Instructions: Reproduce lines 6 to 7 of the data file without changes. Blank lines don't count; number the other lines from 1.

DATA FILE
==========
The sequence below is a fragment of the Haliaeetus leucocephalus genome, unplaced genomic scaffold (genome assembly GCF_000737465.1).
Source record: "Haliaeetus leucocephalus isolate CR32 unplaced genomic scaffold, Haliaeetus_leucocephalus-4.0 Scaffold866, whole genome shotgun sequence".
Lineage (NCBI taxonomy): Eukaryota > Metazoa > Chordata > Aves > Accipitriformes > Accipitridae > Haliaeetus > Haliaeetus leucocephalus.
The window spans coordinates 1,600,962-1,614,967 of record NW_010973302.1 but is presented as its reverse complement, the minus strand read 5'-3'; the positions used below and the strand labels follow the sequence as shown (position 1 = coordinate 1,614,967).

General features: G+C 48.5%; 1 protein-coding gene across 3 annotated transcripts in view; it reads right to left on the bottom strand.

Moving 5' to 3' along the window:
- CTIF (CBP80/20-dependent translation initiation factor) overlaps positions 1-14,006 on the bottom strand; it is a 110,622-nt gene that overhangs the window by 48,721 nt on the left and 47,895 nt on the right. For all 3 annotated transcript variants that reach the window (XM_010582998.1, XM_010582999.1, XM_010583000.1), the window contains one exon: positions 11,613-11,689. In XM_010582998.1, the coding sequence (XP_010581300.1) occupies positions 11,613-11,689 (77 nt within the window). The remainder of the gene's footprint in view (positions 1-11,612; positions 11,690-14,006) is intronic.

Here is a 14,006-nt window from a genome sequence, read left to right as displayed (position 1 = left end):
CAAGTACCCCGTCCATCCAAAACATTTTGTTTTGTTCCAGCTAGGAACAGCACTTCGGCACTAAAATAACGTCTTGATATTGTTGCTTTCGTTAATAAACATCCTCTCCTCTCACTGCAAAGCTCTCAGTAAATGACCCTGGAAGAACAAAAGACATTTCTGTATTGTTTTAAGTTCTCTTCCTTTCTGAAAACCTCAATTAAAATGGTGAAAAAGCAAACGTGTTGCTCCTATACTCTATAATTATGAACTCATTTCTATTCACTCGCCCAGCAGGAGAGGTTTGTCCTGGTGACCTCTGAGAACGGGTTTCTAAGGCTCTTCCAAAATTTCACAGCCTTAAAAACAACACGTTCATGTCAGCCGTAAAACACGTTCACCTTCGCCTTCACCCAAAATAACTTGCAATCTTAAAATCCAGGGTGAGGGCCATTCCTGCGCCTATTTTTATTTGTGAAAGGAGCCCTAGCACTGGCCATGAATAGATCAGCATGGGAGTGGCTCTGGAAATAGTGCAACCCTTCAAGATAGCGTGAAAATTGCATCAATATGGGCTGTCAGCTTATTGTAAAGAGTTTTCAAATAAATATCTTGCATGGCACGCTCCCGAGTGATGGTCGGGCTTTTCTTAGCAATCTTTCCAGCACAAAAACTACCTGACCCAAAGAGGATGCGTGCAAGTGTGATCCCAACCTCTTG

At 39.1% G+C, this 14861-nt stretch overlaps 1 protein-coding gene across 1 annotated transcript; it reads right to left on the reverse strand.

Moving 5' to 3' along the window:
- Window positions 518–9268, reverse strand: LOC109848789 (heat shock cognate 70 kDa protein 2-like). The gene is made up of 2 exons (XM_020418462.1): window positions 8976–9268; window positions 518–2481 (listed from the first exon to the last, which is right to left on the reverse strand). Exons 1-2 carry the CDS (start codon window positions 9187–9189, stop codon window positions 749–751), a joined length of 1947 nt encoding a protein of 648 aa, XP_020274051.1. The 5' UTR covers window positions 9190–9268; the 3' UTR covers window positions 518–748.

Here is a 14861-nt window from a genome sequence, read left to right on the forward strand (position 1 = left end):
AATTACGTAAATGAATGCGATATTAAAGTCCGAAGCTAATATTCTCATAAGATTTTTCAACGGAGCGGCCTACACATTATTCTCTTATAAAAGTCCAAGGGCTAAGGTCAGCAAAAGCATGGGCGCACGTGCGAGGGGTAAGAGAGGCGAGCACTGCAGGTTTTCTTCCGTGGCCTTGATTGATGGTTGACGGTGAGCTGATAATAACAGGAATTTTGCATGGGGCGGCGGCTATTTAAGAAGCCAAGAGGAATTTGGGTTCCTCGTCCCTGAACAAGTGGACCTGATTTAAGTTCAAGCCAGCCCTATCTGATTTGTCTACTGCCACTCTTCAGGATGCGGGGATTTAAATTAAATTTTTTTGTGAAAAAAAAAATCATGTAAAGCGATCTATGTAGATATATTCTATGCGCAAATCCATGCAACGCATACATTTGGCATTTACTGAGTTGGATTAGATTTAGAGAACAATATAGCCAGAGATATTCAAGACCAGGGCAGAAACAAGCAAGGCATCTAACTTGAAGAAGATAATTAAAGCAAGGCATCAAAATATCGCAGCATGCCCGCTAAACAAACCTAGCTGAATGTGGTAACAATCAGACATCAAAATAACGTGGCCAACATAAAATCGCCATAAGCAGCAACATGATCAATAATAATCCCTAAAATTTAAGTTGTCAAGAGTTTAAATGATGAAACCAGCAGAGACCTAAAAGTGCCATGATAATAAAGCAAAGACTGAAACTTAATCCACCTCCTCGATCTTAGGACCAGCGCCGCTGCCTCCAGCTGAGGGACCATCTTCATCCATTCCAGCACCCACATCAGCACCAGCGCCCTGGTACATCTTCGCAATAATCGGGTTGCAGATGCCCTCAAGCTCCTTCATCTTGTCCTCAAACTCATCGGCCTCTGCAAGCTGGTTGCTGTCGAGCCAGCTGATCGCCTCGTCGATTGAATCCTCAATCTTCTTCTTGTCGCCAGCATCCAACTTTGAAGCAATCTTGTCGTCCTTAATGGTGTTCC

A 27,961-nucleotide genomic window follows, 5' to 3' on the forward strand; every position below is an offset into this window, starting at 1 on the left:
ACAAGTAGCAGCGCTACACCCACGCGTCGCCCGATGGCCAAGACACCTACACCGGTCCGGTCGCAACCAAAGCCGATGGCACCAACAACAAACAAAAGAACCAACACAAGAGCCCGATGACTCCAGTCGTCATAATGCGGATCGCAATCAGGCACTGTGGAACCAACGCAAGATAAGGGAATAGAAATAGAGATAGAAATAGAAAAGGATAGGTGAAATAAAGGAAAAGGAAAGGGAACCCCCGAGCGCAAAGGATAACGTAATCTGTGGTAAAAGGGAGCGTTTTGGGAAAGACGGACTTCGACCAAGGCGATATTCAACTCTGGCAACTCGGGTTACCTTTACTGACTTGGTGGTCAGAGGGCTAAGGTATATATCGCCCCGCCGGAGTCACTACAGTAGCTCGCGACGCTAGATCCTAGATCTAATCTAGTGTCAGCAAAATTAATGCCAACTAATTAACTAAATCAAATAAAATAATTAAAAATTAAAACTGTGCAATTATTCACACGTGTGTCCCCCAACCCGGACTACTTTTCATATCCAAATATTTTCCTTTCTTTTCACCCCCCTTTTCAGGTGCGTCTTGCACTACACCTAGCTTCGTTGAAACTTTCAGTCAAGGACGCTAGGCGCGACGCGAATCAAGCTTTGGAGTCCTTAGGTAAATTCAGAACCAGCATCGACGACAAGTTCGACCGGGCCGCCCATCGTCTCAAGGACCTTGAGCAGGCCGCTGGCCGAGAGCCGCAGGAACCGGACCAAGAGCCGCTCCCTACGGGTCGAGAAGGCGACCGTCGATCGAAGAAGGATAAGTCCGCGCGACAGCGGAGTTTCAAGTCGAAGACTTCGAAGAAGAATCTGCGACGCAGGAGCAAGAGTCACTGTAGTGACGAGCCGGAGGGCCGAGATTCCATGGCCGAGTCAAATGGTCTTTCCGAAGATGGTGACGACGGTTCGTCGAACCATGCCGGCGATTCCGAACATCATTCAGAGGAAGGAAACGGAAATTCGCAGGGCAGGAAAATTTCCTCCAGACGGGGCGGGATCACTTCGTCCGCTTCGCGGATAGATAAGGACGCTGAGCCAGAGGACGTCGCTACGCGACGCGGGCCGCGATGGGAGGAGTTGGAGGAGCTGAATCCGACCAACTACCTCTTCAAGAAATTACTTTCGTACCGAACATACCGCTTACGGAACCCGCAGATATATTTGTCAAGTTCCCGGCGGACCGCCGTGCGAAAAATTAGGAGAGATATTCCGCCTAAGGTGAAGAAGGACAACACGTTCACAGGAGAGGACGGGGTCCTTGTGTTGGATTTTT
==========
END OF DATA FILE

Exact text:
Moving 5' to 3' along the window:
- CTIF (CBP80/20-dependent translation initiation factor) overlaps positions 1-14,006 on the bottom strand; it is a 110,622-nt gene that overhangs the window by 48,721 nt on the left and 47,895 nt on the right. For all 3 annotated transcript variants that reach the window (XM_010582998.1, XM_010582999.1, XM_010583000.1), the window contains one exon: positions 11,613-11,689. In XM_010582998.1, the coding sequence (XP_010581300.1) occupies positions 11,613-11,689 (77 nt within the window). The remainder of the gene's footprint in view (positions 1-11,612; positions 11,690-14,006) is intronic.